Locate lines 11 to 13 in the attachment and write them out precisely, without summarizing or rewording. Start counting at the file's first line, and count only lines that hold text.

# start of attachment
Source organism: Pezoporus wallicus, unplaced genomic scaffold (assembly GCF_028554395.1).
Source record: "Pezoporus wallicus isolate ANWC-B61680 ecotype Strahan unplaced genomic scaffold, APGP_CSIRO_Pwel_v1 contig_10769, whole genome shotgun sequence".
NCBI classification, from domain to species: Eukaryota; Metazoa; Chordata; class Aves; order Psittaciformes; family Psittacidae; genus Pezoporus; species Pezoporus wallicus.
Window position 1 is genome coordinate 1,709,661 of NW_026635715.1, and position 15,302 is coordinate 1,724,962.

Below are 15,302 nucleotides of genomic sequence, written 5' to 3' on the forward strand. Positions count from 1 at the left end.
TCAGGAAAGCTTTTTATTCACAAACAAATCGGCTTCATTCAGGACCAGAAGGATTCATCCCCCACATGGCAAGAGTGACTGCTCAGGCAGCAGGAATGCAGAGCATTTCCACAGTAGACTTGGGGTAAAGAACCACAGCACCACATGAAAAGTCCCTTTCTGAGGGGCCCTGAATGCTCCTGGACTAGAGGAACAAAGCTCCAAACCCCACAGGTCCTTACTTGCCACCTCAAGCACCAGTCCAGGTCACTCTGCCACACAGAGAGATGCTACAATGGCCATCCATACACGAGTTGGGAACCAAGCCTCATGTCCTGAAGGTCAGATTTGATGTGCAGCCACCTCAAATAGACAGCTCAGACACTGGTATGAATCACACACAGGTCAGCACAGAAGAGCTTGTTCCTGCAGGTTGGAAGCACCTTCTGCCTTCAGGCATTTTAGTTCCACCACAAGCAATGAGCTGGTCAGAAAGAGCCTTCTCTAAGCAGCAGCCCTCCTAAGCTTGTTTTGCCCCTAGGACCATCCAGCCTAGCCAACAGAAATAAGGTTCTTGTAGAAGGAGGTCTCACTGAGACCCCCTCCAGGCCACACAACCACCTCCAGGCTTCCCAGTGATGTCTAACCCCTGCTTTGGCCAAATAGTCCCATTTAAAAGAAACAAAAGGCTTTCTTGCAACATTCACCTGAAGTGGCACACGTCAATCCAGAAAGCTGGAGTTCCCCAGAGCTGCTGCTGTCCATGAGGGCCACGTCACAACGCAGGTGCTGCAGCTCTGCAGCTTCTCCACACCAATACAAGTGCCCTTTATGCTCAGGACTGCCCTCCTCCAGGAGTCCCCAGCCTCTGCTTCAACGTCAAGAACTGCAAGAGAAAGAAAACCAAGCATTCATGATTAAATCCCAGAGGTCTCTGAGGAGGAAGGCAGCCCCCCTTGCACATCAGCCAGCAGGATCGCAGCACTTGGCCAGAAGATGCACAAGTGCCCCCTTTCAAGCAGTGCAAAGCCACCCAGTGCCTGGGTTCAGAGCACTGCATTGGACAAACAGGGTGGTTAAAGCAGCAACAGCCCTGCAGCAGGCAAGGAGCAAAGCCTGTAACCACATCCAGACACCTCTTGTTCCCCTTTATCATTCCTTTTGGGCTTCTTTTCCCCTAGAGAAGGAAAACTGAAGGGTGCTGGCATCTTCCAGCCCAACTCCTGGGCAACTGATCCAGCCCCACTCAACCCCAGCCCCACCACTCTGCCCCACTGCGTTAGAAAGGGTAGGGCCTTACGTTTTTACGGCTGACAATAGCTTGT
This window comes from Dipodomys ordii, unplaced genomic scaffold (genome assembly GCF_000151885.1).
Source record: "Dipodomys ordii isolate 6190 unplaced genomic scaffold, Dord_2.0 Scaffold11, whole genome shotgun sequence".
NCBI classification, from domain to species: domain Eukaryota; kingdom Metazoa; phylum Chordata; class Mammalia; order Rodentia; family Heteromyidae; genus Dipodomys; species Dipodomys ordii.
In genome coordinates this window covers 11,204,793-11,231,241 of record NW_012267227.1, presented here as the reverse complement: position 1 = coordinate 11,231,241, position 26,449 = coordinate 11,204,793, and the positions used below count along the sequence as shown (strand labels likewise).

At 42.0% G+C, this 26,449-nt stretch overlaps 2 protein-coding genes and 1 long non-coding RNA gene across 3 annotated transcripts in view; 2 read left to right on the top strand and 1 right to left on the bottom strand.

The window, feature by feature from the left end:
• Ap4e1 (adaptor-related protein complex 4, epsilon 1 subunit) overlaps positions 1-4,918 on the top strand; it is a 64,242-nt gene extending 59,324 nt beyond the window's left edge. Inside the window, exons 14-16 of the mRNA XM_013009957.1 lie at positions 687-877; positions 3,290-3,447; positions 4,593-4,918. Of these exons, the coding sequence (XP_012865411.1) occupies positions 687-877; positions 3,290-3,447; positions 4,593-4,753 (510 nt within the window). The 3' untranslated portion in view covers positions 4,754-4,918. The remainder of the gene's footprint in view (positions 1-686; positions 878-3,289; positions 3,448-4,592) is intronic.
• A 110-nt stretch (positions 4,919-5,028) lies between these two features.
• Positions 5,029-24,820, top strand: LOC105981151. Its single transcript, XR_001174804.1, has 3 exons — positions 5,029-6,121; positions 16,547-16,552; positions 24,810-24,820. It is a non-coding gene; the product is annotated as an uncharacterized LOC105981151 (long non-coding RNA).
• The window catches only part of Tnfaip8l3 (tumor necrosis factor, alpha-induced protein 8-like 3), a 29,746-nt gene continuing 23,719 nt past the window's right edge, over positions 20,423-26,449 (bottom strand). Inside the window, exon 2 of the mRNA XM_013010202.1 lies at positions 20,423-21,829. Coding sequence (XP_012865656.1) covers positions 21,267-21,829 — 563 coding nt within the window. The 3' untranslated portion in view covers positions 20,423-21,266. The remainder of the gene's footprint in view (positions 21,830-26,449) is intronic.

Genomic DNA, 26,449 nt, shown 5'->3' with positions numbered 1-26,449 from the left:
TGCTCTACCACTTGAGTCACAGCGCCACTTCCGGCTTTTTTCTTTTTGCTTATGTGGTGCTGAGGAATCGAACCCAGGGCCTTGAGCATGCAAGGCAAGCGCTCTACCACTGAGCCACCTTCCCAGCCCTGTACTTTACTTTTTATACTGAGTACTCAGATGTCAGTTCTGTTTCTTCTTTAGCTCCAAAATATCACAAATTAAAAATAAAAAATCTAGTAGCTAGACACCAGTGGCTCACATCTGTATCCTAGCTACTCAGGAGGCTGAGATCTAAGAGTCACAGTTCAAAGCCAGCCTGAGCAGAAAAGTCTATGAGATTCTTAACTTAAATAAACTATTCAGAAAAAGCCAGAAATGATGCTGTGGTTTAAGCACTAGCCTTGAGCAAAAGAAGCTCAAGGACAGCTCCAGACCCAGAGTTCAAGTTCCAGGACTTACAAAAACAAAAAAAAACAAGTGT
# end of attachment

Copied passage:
At 42.0% G+C, this 26,449-nt stretch overlaps 2 protein-coding genes and 1 long non-coding RNA gene across 3 annotated transcripts in view; 2 read left to right on the top strand and 1 right to left on the bottom strand.

The window, feature by feature from the left end:
• Ap4e1 (adaptor-related protein complex 4, epsilon 1 subunit) overlaps positions 1-4,918 on the top strand; it is a 64,242-nt gene extending 59,324 nt beyond the window's left edge. Inside the window, exons 14-16 of the mRNA XM_013009957.1 lie at positions 687-877; positions 3,290-3,447; positions 4,593-4,918. Of these exons, the coding sequence (XP_012865411.1) occupies positions 687-877; positions 3,290-3,447; positions 4,593-4,753 (510 nt within the window). The 3' untranslated portion in view covers positions 4,754-4,918. The remainder of the gene's footprint in view (positions 1-686; positions 878-3,289; positions 3,448-4,592) is intronic.